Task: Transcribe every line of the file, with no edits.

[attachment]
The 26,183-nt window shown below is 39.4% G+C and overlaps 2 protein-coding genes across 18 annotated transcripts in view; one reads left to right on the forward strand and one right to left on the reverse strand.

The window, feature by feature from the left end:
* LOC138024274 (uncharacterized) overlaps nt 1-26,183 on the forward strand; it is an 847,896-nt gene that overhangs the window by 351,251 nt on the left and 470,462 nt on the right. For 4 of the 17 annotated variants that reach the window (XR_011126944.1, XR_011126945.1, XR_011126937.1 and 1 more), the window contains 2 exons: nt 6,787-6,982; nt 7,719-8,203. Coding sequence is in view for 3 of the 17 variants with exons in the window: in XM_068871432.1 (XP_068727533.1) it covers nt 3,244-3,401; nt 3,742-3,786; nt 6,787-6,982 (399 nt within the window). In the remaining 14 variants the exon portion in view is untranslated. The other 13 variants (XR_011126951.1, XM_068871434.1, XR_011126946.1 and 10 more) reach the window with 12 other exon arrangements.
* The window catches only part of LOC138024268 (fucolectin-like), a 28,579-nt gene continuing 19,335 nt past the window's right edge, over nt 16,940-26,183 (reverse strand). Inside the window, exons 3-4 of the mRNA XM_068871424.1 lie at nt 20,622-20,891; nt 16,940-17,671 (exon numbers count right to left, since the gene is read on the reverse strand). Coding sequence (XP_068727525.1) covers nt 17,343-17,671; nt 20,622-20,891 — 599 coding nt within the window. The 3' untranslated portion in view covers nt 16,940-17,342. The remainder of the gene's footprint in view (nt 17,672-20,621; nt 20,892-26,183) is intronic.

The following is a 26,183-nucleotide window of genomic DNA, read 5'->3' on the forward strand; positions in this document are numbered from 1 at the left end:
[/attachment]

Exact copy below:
The 26,183-nt window shown below is 39.4% G+C and overlaps 2 protein-coding genes across 18 annotated transcripts in view; one reads left to right on the forward strand and one right to left on the reverse strand.

The window, feature by feature from the left end:
* LOC138024274 (uncharacterized) overlaps nt 1-26,183 on the forward strand; it is an 847,896-nt gene that overhangs the window by 351,251 nt on the left and 470,462 nt on the right. For 4 of the 17 annotated variants that reach the window (XR_011126944.1, XR_011126945.1, XR_011126937.1 and 1 more), the window contains 2 exons: nt 6,787-6,982; nt 7,719-8,203. Coding sequence is in view for 3 of the 17 variants with exons in the window: in XM_068871432.1 (XP_068727533.1) it covers nt 3,244-3,401; nt 3,742-3,786; nt 6,787-6,982 (399 nt within the window). In the remaining 14 variants the exon portion in view is untranslated. The other 13 variants (XR_011126951.1, XM_068871434.1, XR_011126946.1 and 10 more) reach the window with 12 other exon arrangements.
* The window catches only part of LOC138024268 (fucolectin-like), a 28,579-nt gene continuing 19,335 nt past the window's right edge, over nt 16,940-26,183 (reverse strand). Inside the window, exons 3-4 of the mRNA XM_068871424.1 lie at nt 20,622-20,891; nt 16,940-17,671 (exon numbers count right to left, since the gene is read on the reverse strand). Coding sequence (XP_068727525.1) covers nt 17,343-17,671; nt 20,622-20,891 — 599 coding nt within the window. The 3' untranslated portion in view covers nt 16,940-17,342. The remainder of the gene's footprint in view (nt 17,672-20,621; nt 20,892-26,183) is intronic.

The following is a 26,183-nucleotide window of genomic DNA, read 5'->3' on the forward strand; positions in this document are numbered from 1 at the left end: